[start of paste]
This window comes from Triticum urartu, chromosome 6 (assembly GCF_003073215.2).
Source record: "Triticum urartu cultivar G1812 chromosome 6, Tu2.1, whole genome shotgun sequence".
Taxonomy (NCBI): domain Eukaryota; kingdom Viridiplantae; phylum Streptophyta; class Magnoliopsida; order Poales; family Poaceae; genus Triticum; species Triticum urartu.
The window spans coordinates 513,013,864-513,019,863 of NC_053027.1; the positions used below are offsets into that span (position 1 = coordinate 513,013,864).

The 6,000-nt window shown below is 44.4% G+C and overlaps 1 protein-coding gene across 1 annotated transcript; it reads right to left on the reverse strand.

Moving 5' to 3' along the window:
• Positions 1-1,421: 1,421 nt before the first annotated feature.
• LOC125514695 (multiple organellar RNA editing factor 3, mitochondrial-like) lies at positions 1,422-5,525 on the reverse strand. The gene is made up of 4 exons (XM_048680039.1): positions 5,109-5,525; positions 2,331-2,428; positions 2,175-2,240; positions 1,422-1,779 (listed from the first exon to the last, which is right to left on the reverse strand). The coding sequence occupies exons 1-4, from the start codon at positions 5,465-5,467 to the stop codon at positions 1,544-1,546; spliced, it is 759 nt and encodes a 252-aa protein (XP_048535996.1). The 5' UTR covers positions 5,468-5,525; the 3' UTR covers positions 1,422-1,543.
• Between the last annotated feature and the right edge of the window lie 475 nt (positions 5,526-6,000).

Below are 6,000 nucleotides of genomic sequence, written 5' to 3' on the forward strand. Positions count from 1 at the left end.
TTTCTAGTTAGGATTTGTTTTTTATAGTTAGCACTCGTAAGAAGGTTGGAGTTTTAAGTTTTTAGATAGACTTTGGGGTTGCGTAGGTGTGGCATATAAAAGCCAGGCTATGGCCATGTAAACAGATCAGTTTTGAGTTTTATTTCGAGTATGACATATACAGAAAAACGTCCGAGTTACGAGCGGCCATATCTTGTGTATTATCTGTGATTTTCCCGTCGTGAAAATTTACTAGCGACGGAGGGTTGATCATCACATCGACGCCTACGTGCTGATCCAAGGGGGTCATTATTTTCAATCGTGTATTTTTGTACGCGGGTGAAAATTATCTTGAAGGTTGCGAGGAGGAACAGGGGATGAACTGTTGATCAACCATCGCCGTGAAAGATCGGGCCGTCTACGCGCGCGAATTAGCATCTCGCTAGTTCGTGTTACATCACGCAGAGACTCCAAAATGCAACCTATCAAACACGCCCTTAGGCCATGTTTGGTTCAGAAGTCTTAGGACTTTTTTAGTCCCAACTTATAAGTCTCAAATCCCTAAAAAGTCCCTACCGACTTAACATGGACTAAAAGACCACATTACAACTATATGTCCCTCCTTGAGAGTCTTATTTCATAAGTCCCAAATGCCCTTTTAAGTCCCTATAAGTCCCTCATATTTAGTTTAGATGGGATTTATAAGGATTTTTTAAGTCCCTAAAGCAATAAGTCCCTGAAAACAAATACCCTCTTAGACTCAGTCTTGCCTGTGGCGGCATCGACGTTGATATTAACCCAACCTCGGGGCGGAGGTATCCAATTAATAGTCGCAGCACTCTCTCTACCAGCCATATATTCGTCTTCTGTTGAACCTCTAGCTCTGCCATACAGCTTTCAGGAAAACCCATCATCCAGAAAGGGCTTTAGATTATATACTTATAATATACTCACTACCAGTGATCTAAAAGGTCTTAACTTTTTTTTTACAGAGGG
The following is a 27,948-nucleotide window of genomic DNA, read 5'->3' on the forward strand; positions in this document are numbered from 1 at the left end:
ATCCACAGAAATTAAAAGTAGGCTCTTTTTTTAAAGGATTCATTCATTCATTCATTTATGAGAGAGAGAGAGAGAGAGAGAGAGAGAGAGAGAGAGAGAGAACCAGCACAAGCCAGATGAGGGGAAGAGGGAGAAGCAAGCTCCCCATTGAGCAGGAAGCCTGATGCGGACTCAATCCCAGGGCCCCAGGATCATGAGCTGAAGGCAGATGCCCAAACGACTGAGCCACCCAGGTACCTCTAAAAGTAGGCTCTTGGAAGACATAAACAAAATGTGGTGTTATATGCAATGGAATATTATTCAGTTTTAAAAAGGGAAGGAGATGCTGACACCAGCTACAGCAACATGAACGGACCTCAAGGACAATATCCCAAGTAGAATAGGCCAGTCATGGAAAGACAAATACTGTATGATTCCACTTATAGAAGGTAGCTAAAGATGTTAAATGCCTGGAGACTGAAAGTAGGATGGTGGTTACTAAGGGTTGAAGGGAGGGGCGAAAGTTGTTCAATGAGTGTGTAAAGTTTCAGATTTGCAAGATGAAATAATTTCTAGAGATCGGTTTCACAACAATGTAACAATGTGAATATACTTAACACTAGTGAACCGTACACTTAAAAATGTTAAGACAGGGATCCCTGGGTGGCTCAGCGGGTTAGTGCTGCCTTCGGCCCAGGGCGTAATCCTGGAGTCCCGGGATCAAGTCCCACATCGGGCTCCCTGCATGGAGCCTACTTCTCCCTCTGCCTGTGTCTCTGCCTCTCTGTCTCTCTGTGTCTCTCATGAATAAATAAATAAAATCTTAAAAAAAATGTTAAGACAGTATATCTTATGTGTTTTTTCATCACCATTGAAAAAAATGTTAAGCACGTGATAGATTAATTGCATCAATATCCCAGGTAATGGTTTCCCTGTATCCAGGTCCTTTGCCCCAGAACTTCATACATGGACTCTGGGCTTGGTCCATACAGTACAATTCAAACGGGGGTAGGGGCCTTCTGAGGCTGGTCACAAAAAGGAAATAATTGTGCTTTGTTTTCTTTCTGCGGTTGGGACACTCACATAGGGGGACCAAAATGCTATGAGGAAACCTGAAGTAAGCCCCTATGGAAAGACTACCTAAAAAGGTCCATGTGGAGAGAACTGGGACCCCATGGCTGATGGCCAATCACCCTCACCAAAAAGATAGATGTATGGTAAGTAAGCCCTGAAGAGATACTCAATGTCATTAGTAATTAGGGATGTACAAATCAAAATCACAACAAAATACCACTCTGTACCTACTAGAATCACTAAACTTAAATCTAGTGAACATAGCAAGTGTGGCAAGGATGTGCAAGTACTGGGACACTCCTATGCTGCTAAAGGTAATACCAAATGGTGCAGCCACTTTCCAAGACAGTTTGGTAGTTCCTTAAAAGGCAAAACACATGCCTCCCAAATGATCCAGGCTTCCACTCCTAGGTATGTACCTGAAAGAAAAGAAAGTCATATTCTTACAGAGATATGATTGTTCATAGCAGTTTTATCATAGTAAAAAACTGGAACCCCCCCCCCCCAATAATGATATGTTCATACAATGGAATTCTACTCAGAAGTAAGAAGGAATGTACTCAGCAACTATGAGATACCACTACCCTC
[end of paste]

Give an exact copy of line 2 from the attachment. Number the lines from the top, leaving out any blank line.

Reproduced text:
Source record: "Triticum urartu cultivar G1812 chromosome 6, Tu2.1, whole genome shotgun sequence".